An insight into the Martin Ennals Award’s nomination process

January 14, 2021

The Martin Ennals Award for Human Rights Defenders (MEA) is a unique collaboration among ten of the world’s leading human rights organizations with the aim of providing protection to human rights defenders worldwide. In view of the upcoming Martin Ennals Award Ceremony on 11 February 2021, we talked to Hans Thoolen, founder of the Martin Ennals Foundation and (non-voting) President of the Award Jury, to learn more about the Award’s nomination process.


The Martin Ennals Award Finalists 2021 will be announced next Monday, January 18th. Three exceptional human rights defenders have been nominated for this year’s edition from a pool of more than 50 nominations from around the world. Who can be nominated?

The Martin Ennals Award (MEA) nomination procedure is completely open: anyone can be nominated if the motivation is well substantiated and the individual or organization meets the MEA criteria, namely, to be a human rights defender at risk.

Ten of the world’s leading human rights organizations form part of the Martin Ennals Award Jury. Who are they and what is their role?

Our Jury  provides expertise and research capacity on defenders and the contexts they work in, unparalleled by any other award. Moreover, they play an important role in giving support and protective publicity to the selected human rights defenders. Together, they form the backbone of the Martin Ennals Award: Amnesty International, Bread for the World, the International Commission of Jurists, the FIDH, Front Line Defenders, Human Rights First, Human Rights Watch, HURIDOCS, the World Organization against Torture and the International Service for Human Rights.

The Regional Panel is also of great importance in this process. What can you tell us about it?

Regional NGOs – which have grown in number and importance over the last decade –  provide first-hand knowledge and expertise on the contexts in which MEA candidates work. In certain cases, they also maintain personal contact with the candidates. They play an important role in distributing the call for applications within their regional networks and in triggering media attention on the shortlisted Finalists.

How does the selection process work? Who is responsible for doing the research and background checks on the nominees?

The responsibility of the selection process lies mostly with the organizations that are members of our Jury or the Regional Panel. However, the Martin Ennals Foundation acts as a secretariat to the process, contributing a first due diligence review of candidates. The Jury is in charge of screening every application before arriving at a shortlist of up to ten candidates. Those ten are then each given a ‘rapporteur’ by the NGOs on the Jury. Each rapporteur delivers a report, with a thorough assessment of the candidate’s work, personal situation and achievements for human rights. The Jury then meets to consider each case. Through in-depth – and sometimes difficult – discussions, the members of the Jury select three Finalists usually by consensus.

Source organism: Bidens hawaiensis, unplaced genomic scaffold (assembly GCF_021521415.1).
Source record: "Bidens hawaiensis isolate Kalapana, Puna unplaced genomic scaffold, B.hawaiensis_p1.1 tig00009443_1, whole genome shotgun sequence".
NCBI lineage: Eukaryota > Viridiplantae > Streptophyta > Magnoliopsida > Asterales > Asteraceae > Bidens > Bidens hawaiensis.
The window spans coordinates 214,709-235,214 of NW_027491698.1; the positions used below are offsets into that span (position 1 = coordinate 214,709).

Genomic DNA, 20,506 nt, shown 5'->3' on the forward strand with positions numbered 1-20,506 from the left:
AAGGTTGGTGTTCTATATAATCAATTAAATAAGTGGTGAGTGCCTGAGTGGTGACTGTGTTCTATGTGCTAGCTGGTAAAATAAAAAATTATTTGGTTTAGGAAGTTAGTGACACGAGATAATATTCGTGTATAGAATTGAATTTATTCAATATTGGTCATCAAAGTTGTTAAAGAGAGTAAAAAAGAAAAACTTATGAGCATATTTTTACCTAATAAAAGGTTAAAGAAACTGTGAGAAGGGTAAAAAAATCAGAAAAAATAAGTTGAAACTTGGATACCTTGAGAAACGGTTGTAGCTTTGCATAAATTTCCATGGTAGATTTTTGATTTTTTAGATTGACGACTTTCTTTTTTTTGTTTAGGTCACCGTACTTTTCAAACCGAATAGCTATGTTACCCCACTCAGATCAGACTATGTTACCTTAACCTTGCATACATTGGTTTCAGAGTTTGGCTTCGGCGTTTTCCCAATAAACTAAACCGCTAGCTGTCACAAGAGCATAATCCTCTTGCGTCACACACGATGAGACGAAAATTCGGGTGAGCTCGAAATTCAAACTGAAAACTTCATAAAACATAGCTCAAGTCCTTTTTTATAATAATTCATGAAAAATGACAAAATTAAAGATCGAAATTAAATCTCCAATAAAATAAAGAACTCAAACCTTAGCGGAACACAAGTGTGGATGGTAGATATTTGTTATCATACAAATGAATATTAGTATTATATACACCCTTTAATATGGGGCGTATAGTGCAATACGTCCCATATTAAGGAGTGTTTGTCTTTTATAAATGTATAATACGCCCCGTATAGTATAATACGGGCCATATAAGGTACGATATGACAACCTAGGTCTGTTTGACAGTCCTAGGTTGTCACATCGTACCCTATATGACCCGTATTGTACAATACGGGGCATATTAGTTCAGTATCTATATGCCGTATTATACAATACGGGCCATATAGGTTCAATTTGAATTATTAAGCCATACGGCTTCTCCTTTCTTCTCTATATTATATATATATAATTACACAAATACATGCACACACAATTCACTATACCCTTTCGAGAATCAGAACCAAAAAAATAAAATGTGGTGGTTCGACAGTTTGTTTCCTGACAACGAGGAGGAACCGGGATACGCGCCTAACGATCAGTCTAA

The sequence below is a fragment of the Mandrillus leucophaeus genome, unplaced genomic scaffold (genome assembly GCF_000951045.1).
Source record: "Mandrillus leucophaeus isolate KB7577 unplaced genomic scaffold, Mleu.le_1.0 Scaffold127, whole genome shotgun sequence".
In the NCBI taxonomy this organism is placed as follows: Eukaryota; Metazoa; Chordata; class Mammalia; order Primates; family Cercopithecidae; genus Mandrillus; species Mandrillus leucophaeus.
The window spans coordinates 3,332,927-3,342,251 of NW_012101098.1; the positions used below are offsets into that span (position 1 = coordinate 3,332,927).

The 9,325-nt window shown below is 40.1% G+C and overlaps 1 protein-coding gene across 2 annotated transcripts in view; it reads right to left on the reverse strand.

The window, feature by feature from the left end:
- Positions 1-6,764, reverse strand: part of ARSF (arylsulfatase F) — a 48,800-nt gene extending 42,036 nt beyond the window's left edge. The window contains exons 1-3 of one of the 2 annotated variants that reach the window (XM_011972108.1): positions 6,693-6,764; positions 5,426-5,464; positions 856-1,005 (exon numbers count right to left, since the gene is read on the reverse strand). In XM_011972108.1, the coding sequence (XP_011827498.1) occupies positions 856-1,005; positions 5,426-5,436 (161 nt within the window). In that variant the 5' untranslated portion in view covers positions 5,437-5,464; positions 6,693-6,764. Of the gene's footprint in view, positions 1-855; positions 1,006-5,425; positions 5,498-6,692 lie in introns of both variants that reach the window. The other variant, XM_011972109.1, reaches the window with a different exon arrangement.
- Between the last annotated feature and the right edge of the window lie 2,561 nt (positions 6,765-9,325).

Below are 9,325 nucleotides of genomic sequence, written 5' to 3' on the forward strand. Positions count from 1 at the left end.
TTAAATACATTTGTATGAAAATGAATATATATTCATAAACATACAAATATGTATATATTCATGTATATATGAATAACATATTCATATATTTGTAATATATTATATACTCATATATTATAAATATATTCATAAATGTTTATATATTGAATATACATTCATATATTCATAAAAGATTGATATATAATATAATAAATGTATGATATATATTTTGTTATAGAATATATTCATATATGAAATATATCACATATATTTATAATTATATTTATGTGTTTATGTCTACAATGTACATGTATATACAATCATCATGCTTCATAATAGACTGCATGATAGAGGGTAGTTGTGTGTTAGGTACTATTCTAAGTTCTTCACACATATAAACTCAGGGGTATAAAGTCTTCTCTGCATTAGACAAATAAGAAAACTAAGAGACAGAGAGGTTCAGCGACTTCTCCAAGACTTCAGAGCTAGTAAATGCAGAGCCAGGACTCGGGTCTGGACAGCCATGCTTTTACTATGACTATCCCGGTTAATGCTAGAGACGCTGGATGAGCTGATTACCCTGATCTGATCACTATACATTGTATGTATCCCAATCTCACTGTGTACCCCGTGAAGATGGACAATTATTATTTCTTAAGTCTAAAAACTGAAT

What distinguishes the Finalists from the other candidates? Which criteria will guide the Jury’s choice and how does the Jury select the Laureate out of the three Finalists?

Our independent Jury is master of its own rules and procedures, but there is an internal set of criteria and (after 25 years!) a fair degree of jurisprudence. The main consideration is the quality of the work of the Defenders and their need for protection. The Jury also considers who would benefit most from the Award and from the public attention it would bring. Gender and geographic considerations also play a role in the evaluation.

The Award Ceremony takes place in less than a month. Can you remind us what the Award is composed of both for the Finalists and Laureate?

The Laureate receives between 30,000-50,000 Swiss francs intended to support his or her work in the field of human rights. The two Finalists receive between 15000-20,000Swiss francs each for the same purpose. However, the importance of the Award is not just in the money. Human Rights Defenders are not necessarily well respected in their own communities. Granting them international recognition for their work is instrumental. Protective publicity is also very important. Not just in international media but in regional media, as well as online.

What can you tell us about the connecting dots between the 2021 Finalists? What unites them?   

Courage. All three are working in conditions that are inimical to human rights work. All three know the risks of standing up and refuse to be cowed. They pay with their freedom, the least we can do is pay attention!